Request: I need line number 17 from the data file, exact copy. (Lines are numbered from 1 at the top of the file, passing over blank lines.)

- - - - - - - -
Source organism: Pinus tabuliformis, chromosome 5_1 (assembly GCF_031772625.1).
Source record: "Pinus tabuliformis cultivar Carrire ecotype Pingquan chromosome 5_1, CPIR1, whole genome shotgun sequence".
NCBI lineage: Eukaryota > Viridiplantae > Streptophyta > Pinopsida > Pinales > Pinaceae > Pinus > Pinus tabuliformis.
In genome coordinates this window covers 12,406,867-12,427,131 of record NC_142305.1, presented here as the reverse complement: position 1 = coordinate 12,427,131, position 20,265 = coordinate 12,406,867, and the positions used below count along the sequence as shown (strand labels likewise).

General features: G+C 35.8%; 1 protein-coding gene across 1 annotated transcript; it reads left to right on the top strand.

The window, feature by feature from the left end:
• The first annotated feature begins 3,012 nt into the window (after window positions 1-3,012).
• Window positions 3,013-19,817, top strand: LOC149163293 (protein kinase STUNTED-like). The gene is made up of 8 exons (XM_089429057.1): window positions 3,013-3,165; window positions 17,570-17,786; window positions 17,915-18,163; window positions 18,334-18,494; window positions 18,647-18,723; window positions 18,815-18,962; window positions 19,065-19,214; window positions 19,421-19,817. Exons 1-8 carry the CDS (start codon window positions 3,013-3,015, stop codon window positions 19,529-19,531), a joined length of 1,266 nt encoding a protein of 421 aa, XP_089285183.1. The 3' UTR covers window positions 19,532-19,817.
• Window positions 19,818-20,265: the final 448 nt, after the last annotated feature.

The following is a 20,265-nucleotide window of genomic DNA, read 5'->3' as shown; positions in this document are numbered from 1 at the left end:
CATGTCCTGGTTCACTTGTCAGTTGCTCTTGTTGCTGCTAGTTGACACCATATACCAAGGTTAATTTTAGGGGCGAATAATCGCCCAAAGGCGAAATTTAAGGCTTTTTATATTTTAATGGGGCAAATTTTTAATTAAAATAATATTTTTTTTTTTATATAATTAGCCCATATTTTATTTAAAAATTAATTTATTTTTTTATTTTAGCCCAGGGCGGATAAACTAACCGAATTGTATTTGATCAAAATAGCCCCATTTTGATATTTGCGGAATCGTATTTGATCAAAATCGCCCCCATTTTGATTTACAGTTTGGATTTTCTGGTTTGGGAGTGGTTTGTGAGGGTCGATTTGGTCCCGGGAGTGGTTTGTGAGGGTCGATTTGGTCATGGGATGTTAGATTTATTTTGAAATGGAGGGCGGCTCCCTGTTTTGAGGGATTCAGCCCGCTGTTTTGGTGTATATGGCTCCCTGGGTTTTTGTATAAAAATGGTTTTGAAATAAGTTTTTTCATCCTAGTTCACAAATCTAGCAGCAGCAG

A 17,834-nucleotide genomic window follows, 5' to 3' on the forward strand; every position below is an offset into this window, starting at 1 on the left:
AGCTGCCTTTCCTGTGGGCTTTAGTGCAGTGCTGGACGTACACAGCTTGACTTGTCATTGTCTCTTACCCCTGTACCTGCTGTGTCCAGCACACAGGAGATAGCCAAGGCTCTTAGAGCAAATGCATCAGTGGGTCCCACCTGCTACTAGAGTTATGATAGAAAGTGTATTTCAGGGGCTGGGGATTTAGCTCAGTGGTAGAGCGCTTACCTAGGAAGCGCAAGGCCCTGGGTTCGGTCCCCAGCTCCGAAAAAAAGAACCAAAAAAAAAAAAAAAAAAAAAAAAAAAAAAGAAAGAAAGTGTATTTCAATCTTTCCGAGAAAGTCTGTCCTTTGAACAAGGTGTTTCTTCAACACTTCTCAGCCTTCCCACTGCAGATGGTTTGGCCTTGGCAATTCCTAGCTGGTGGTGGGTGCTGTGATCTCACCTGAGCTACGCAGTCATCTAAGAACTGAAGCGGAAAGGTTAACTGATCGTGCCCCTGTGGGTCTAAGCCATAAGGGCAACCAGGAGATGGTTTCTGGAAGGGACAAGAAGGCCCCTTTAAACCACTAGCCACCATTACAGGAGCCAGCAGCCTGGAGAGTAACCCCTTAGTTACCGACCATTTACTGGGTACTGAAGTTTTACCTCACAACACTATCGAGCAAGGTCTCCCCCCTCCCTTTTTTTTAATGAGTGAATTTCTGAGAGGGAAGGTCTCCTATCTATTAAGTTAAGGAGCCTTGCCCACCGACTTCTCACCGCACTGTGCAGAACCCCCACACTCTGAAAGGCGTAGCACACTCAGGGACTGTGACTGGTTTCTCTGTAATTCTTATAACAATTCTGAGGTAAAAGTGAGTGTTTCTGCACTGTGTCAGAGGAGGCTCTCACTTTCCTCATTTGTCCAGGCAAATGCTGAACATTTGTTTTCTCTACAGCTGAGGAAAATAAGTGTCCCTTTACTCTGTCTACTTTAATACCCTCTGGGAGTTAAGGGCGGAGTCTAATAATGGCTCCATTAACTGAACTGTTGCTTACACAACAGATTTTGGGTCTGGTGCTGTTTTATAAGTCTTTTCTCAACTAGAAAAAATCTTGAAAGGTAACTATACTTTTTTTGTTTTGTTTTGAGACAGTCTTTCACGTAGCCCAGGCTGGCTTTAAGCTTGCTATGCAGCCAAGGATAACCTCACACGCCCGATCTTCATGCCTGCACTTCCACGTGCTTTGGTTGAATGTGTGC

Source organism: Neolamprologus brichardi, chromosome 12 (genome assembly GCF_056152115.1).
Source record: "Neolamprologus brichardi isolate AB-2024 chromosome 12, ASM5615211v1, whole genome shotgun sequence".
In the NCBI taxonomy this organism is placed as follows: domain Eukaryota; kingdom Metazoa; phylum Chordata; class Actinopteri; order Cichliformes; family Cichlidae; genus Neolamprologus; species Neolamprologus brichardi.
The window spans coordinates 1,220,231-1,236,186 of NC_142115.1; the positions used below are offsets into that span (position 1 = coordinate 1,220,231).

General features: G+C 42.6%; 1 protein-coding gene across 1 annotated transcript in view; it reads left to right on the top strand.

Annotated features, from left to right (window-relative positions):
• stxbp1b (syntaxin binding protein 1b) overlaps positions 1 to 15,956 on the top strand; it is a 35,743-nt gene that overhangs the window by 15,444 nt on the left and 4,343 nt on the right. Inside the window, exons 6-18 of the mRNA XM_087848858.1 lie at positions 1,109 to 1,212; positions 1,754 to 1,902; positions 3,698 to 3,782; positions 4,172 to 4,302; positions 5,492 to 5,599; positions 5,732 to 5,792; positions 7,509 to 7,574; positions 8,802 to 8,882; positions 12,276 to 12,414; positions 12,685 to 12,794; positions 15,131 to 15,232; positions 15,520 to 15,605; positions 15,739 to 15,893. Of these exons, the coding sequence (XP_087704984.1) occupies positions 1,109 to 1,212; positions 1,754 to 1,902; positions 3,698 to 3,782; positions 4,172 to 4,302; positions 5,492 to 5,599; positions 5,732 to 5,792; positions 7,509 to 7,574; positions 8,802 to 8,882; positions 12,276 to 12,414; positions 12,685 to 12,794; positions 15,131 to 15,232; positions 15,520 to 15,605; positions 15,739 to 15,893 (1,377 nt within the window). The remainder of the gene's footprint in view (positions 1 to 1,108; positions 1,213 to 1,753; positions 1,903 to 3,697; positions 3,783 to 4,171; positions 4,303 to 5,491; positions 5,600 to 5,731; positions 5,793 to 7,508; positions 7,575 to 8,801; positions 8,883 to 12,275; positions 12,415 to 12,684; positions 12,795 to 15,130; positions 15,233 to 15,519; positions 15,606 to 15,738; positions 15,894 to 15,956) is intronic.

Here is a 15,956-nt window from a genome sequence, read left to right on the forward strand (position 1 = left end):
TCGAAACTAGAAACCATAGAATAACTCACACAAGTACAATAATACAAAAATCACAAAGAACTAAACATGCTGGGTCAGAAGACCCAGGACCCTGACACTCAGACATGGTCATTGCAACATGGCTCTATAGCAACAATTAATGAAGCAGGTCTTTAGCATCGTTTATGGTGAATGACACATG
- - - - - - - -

The window spans coordinates 1,220,231-1,236,186 of NC_142115.1; the positions used below are offsets into that span (position 1 = coordinate 1,220,231).